Joe Collins reckons he’s just ‘pretty average’ at individual ski, swim and board races but throw them all together and look out.
And although he’s still only 16, the Taranaki surf lifesaver heads into this weekend’s Mount Monster endurance ironman with something of a target on his back.
Collins stunned his older rivals in October when he won the short-course title at the Coolangatta Gold in Queensland, smashing the 21km course in 2hrs 19mins 29secs.
He’s also something of a veteran in the Mount Monster, New Zealand’s biggest surf lifesaving endurance event.
Saturday’s race will be his third crack at it, helping win the under-19 teams title as a 14-year-old in 2016 and finishing third in the under-19s - and eighth overall - in his first individual attempt last year.
“I was pretty surprised with my result last year - it was my first year doing it by myself and I felt pretty strong, although ski was still a bit of a liability,” Collins, who races for the Fitzroy club, says.
“I’ve been doing quite a bit of kayaking down in Taranaki this year and it’s given me a really good base for the season - no one has really said anything about it but I’m feeling like there may be a bit of expectation this year.”
He’s also got a bit of sporting pedigree, although how much athleticism he inherited is the cause of good-natured family debate.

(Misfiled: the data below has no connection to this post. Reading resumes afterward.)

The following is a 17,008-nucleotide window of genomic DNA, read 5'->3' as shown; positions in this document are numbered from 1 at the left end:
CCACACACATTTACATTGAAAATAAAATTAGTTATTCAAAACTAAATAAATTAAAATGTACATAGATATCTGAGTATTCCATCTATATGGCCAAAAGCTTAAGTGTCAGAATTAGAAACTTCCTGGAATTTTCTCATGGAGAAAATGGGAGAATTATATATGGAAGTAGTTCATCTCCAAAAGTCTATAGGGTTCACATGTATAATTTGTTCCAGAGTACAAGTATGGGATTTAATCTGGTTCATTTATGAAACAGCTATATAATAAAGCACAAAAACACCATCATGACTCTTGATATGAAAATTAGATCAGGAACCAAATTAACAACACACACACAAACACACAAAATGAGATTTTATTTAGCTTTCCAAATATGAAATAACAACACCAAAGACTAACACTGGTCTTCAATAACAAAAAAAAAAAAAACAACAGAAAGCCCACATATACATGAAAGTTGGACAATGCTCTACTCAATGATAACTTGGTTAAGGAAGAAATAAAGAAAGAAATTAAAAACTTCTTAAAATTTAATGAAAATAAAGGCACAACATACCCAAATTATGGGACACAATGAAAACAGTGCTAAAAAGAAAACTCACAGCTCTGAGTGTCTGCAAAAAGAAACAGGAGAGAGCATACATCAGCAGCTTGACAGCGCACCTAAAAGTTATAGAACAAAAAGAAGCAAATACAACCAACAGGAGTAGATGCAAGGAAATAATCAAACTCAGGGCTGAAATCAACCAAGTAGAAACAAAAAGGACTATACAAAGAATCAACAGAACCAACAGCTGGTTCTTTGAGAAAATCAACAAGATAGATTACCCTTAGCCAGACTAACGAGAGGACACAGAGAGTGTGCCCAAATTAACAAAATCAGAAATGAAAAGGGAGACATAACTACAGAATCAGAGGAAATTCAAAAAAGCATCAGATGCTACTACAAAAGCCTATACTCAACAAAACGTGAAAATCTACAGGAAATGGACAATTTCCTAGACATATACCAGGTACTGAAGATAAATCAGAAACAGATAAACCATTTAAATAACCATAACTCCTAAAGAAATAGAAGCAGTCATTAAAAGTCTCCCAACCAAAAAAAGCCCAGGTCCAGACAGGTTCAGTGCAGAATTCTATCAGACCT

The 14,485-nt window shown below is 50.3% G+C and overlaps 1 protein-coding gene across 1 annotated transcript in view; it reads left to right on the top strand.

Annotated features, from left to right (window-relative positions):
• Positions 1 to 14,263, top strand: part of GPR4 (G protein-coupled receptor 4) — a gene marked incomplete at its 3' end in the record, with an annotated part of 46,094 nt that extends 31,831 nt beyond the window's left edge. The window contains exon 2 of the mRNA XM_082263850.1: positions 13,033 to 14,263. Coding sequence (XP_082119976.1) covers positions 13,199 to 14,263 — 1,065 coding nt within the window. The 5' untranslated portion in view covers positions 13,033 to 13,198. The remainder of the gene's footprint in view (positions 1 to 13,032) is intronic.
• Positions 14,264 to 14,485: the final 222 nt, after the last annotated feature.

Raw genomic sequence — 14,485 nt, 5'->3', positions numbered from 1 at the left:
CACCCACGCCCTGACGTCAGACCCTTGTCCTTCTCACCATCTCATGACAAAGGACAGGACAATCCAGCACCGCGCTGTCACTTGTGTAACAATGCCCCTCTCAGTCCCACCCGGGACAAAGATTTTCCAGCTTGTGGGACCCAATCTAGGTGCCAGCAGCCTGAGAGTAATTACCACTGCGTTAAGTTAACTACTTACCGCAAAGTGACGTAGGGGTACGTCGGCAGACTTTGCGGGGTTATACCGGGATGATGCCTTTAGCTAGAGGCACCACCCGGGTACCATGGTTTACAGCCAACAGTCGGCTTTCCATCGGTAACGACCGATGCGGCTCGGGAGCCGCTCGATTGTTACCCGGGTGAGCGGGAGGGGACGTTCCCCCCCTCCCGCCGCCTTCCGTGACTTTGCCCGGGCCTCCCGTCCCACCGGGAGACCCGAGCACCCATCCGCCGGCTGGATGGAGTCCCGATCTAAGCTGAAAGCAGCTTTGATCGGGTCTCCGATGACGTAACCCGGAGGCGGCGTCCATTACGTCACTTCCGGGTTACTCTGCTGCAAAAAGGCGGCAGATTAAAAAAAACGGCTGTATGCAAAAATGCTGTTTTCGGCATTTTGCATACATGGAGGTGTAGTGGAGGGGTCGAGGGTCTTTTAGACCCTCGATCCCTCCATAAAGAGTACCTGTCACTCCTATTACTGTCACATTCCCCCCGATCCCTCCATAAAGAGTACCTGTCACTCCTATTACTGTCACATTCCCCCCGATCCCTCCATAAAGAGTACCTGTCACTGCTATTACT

Collins’ father is former Waikato and Chiefs prop Michael, now employed as chief executive of the franchise he played 81 games for.
“Dad claims that he was the most mobile prop in the game when he was playing but I tend to think my running comes more from my swimming fitness!”
Saturday’s race will be the sixth running of the Dexion-sponsored Monster, which takes athletes on a 25km epic along the Mount Maunganui coastline, comprising a 5km run, 1500m swim - including a 6m jump off the Moturiki Island blowhole - a 12km ski paddle and a 6km board.
Collins’ Coolangatta exploits proved an ideal hit-out, able to ride the wash of faster paddlers along the Surfers Paradise coastline in the ski, before claiming the win in the final run home.
He stuck around to watch the second day of racing, where former Monster winners Max Beattie and Danielle McKenzie picked up New Zealand’s best-ever finishes in the long-course Gold, each finishing second.
Having spent the past two weeks in Mount Maunganui training with the host club, Collins is confident he’s got his preparation dialled. Now he’s just excited.
“It’s always a really competitive field and I definitely like the setting and being able to jump off the blowhole is so much fun. You probably wouldn’t be allowed to do that sort of thing in Australia but I’m really glad they’re able to do it here.”